December 8, 2006

Leadership development focus of elevate meet

Featured Image

Leadership development focus of elevate meet

VUMC’s new chief learning officer, Peter Giammalvo, Ph.D., speaks at the recent Leadership Development Institute.
Photo by Susan Urmy

VUMC’s new chief learning officer, Peter Giammalvo, Ph.D., speaks at the recent Leadership Development Institute.
Photo by Susan Urmy

Vanderbilt University Medical Center's program growth, organizational performance and operational challenges were highlighted at the most recent elevate Leadership Development Institute.

About 800 VUMC managers and faculty leaders attended one of two sessions held Nov. 30 and Dec. 1 at the Embassy Suites Hotel in Cool Springs. Topics included current hospital finances and some basics of leadership development. (All presentations are available on an employee Web site, — see Leadership Development Institute VIII.)

Harry Jacobson, M.D., vice chancellor for Health Affairs, started the day with a recap of recent successes and outside recognition for VUMC, including accelerated growth of the Vanderbilt Cardiovascular Institute, various fund-raising successes for the community and for VUMC, the garnering of Magnet status from the American Nurses Credentialing Center, inclusion in Solucient 100 Top Hospitals and Leapfrog Top Hospitals 2006, outside recognition of various VUMC academic specialties as being among the most influential of their type, and a bumper year for VUMC faculty inductions in the Institute of Medicine of the National Academies.

Vanderbilt continues to dominate the region in consumer preference survey scores, and patient satisfaction scores are generally quite high. If there is opportunity for patient satisfaction improvement, it lies mainly in Vanderbilt's clinics, Jacobson said, where scores for quality of care translate to an 80th percentile ranking nationally, and where scores for patients' likelihood to recommend their provider to friends translates to a 65th percentile ranking.

While these scores are well above the national averages, they fall short of elevate goals. A Vanderbilt physician satisfaction survey conducted last summer also shows room for improvement, Jacobson said. The leadership team is developing plans based on these survey results.

Other strands of Jacobson's presentation included growth in research funding (“Spectacular”), growth of the cardiovascular program (“We're clearly on the road to having one of the top heart programs in the country”), and a look at clinical quality (“We are going to lead the nation in quality”).

Regarding financial results, he said Vanderbilt's disproportionate burden of uncompensated care is “the single biggest problem we have from the standpoint of our economic health.”

In a presentation titled “Understanding the Business We Are Leading,” Director of Finance Warren Beck outlined the key role Vanderbilt plays “for those who need health care and have trouble getting it … those of lower economic status and on Welfare, and also those who are uninsured and underinsured.

“We have one of the most liberal sets of policies. We have to be really, really proud of what we're doing in terms of these programs compared to other hospitals around the country,” Beck said.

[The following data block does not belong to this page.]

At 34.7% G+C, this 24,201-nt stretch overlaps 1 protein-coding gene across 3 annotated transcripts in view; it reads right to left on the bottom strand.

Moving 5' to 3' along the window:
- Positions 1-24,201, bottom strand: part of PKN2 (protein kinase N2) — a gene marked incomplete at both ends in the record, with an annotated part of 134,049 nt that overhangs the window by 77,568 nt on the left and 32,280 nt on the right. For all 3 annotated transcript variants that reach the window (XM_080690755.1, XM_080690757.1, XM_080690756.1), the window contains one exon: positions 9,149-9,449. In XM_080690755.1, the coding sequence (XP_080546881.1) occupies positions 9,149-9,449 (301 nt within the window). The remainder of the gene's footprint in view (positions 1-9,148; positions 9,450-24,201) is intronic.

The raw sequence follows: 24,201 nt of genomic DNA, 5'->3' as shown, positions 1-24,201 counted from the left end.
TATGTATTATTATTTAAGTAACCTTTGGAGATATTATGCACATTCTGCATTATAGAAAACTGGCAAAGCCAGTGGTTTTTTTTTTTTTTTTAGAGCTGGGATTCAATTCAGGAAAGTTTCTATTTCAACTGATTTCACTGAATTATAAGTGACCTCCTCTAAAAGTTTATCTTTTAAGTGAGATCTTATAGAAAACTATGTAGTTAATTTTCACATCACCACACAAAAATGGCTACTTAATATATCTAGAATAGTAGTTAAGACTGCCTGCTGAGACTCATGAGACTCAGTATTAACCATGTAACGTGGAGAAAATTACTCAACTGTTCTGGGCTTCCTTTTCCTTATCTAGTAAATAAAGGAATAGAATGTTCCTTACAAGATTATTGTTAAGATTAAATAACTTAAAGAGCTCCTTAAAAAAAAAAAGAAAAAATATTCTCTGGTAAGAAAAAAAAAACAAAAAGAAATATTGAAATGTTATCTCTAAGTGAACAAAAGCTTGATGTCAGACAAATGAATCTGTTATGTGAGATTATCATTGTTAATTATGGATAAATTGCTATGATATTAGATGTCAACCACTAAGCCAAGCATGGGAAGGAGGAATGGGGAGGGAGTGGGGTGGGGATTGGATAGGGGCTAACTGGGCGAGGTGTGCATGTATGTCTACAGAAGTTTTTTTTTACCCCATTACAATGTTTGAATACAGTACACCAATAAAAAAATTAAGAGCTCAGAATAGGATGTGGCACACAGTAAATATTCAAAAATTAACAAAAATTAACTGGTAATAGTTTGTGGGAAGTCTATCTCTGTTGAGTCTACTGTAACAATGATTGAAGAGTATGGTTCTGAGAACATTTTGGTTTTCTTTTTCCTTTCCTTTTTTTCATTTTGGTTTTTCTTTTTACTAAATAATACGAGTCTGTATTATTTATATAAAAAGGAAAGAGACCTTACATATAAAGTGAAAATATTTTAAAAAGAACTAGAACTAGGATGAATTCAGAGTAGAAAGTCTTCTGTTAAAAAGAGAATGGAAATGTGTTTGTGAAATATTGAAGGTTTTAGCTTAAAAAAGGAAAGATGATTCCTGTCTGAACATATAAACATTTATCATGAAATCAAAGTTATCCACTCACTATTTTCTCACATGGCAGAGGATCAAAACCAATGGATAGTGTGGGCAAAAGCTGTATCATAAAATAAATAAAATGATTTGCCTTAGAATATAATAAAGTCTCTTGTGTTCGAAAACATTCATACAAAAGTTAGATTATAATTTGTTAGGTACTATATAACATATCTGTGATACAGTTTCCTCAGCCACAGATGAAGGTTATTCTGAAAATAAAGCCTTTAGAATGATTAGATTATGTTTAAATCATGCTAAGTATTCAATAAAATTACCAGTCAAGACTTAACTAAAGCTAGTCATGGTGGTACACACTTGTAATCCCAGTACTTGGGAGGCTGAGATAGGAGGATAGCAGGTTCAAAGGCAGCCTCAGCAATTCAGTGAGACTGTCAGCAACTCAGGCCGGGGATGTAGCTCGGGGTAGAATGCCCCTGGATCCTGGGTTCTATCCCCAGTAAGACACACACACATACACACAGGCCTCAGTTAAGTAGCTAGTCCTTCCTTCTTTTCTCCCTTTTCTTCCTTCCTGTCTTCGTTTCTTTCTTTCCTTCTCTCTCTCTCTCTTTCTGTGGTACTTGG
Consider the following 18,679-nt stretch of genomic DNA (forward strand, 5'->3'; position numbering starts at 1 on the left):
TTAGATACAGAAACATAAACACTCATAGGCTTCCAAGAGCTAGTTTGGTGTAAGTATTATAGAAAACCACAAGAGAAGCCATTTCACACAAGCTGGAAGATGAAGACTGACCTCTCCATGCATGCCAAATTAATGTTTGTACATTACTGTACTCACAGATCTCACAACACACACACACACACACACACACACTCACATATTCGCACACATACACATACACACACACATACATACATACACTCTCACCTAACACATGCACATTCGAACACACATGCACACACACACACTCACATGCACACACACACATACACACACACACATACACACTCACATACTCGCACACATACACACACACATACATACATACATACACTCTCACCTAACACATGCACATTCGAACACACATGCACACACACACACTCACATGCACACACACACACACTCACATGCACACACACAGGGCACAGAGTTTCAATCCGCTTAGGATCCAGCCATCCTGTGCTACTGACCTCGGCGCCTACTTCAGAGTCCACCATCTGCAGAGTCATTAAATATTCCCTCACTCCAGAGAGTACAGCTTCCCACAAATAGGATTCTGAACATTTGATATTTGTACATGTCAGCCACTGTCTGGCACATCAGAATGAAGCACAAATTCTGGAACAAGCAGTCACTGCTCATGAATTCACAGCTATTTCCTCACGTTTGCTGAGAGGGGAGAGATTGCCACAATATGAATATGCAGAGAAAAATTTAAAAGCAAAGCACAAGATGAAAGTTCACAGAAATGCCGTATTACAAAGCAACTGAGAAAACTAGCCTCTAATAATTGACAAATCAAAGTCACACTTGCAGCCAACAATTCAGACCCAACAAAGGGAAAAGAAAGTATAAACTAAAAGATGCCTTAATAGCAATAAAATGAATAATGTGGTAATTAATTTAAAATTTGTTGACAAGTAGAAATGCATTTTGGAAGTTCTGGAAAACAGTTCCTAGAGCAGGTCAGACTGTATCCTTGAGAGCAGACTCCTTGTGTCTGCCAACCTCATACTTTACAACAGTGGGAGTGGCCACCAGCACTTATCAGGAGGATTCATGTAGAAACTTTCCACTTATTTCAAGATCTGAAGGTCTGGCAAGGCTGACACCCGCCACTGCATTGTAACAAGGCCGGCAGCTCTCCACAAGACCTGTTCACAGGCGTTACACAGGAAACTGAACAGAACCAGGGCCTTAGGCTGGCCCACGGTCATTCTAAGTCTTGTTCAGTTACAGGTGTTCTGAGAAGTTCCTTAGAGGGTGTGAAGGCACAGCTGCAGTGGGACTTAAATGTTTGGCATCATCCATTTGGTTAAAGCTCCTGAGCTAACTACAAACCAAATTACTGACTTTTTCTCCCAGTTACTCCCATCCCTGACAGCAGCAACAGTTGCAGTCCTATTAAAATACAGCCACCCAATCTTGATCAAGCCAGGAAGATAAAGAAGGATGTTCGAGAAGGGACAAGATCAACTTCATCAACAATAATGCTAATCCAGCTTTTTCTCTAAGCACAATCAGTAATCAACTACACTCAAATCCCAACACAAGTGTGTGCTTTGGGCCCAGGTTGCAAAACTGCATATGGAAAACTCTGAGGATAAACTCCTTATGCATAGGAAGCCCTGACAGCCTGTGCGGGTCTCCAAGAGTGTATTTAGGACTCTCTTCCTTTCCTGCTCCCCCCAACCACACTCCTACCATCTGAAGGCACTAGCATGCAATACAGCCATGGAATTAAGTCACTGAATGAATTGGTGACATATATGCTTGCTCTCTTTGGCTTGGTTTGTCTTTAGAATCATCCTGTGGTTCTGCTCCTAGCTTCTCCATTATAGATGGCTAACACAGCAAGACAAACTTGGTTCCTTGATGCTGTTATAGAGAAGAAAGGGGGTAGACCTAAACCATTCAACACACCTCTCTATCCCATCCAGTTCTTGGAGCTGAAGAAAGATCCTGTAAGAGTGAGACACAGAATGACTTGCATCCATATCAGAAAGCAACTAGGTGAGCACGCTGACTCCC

TennCare, the state's Medicaid program, is “modeled around how not to pay hospitals, and it's unfortunate, but that's what it tends to be,” Beck said. “TennCare has been the biggest challenge for Vanderbilt over the last 12 years, and it will be even a bigger challenge over the next 12.”

Vanderbilt provides far more TennCare services than any other hospital in the region. Meanwhile, forced reduction of TennCare rolls has exacerbated the uncompensated care picture, bringing Vanderbilt's fiscal 2006 cost for charity and other uncompensated care to $74.1 million — that's not forfeited revenue, but actual hospital and clinic spending. The figure comes to roughly twice the Medical Center's 2006 operating margin.

Peter Giammalvo, Ph.D., arrived three months ago as VUMC's first chief learning officer. “I'm the new kid on the block,” he told the crowd.

Besides hosting the seminar, Giammalvo led a segment in which he sketched some fundamentals of people and jobs.

For future organizational performance, nothing is more vital than proper recruitment and selection, Giammalvo said. The five pillars — people, service, quality, growth, finance — are interdependent, and all job development activity needs to address all five, he said. The hardest thing about leadership development is establishing open dialogue around job planning and performance review, he said. Regarding job review and appraisal and the place of core organizational values and professional standards, “We ought to hold folks accountable … and, when they don't measure up, I think we ought to call it,” he said.

He recommends that VUMC fill a majority of leadership positions from within the organization. He said that by March he will present a new leadership development plan to VUMC executives.

The day also included a wide-ranging panel discussion, with Vanderbilt University Hospital CEO Larry Goldberg and Assistant Hospital Director Nancye Feistritzer featured on Thursday, and School of Medicine Dean Steven Gabbe, M.D., and Vanderbilt Medical Group Chief Operating Officer Dave Posch featured on Friday.

The next elevate Leadership Development Institute will take place Feb. 15 and 16.